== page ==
Brand benefit: Now celebrities widely consider Vogue’s annual September issue the most coveted magazine cover on which to appear. The biggest to date, Vogue’s 2007 September issue weighed in at five pounds and is the subject of a documentary (appropriately entitled The September Issue), which chronicles the blood, sweat, tears, and sequins that went into creating it.1

Insight No. 4: Have purpose

Wintour isn’t just about glitz and glam, she also gives back to the community, and she knows Vogue’s brand should stand for something greater than how to dress, where to shop, where to travel, what to read, where to eat, and with whom to associate.

Brand benefit: Wintour tied Vogue’s brand purpose to a public platform by helping raise over $50 million for charity through her fundraiser with the Metropolitan Museum of Art’s costume department. In 2009, she famously helped found Fashion’s Night Out as a way to stimulate New York City’s economy following the financial crisis, an event that has since gone global.1

Insight No. 5: Define the curve

Wintour has used her influential position to be an evangelist for young and emerging designers, playing an integral role in launching the careers of Marc Jacobs and the late Alexander McQueen.

Brand benefit: Thanks to Wintour, scouting the new and next big thing is an industry standard, demonstrated by events such as GenArt and fashion shows like Bravo’s Project Runway and NBC’s Fashion Star. “New” and “next” are now highly sought-after brand attributes in an industry that previously heralded convention and tradition. It has become a coveted rite of passage for emerging designers to be featured in Vogue.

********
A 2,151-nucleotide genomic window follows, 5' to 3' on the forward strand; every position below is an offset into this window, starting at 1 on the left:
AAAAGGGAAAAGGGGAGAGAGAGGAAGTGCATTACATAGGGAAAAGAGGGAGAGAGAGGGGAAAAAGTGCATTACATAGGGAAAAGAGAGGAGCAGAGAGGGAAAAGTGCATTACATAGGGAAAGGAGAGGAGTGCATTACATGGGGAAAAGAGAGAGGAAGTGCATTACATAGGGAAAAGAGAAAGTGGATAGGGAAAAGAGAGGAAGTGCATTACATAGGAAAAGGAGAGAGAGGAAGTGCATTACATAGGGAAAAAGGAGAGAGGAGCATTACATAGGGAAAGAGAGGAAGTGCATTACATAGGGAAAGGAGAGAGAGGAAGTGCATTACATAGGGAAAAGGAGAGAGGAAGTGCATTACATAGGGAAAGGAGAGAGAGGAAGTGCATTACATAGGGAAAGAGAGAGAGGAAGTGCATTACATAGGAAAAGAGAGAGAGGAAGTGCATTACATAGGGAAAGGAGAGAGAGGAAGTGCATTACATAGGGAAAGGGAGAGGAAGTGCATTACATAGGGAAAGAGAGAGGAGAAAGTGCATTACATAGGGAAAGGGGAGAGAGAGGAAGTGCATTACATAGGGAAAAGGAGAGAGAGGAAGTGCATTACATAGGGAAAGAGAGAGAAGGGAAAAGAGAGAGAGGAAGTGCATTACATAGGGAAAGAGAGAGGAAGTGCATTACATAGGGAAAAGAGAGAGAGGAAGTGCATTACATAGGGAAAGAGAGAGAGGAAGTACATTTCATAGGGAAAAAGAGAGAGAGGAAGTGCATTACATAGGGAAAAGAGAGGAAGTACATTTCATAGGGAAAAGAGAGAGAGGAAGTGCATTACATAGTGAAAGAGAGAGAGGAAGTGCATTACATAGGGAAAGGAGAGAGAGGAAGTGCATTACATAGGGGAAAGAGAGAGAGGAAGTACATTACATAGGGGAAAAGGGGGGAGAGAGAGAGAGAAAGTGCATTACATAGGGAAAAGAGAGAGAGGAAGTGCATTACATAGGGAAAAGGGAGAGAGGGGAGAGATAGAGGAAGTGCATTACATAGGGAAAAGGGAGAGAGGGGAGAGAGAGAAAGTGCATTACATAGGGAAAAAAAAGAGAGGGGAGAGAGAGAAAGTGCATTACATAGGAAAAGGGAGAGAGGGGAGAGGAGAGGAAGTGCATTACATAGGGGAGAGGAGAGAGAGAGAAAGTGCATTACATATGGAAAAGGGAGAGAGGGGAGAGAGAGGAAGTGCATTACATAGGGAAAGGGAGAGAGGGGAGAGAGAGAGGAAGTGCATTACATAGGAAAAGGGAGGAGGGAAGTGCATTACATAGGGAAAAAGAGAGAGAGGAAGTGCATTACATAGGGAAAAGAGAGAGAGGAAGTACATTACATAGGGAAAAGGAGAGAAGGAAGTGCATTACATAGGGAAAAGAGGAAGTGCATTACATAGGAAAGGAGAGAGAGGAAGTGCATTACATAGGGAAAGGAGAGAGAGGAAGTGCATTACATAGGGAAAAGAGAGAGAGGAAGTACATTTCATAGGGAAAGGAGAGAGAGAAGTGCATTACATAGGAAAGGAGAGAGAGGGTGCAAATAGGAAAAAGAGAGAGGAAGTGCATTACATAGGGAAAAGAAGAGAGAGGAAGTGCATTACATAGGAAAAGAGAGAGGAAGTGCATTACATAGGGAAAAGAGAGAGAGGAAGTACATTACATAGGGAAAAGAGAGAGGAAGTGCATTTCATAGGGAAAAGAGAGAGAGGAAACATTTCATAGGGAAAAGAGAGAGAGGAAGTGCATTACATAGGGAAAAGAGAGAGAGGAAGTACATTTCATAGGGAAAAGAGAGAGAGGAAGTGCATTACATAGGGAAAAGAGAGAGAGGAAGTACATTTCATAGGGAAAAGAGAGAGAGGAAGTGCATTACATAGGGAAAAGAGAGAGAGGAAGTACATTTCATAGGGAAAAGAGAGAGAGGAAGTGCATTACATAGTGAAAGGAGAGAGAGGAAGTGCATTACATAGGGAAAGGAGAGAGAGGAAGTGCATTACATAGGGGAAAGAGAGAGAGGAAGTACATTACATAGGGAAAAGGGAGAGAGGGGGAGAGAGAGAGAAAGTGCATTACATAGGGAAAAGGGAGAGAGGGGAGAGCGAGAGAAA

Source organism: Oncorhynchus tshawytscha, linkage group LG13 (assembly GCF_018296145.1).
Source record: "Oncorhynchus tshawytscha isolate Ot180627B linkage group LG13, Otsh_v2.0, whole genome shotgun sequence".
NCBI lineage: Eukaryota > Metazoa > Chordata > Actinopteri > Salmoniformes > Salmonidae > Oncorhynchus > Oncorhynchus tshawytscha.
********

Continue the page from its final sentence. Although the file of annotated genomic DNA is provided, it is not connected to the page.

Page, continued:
Insight No. 6: Engage your employees

If Wintour didn’t coin the phrase “employee brand engagement,” she should have. Employees understand and execute the Vogue culture perfectly, from what they wear to where they party. This culture, directly dictated by Wintour herself, establishes working atVogueas a way of life rather than merely a job.

Wintour is known for saying, "Well, I am very driven by what I do. I am certainly very competitive.  ... I like people who represent the best at what they do and if that turns you into a perfectionist then maybe I am."2 This sentiment trickles down through Vogue and inspires each employee to strive for perfection.

Brand benefit: Vogue employees are brand ambassadors. They live the company culture they understand the Vogue brand, and they represent it well in everything they do.

Insight No. 7: Be transparent

By allowing the cameras to follow her while producing the largest September issue in Vogue’s history, Wintour made a smart and strategic move in a world of social media, reality television, and a societal call for transparency.

Brand benefit: Every brand must be able to look introspectively at itself and be accountable to its customers—accountability leads to trust, which leads to loyalty. And ultimately, loyalty turns consumers into brand ambassadors and word-of-mouth marketers.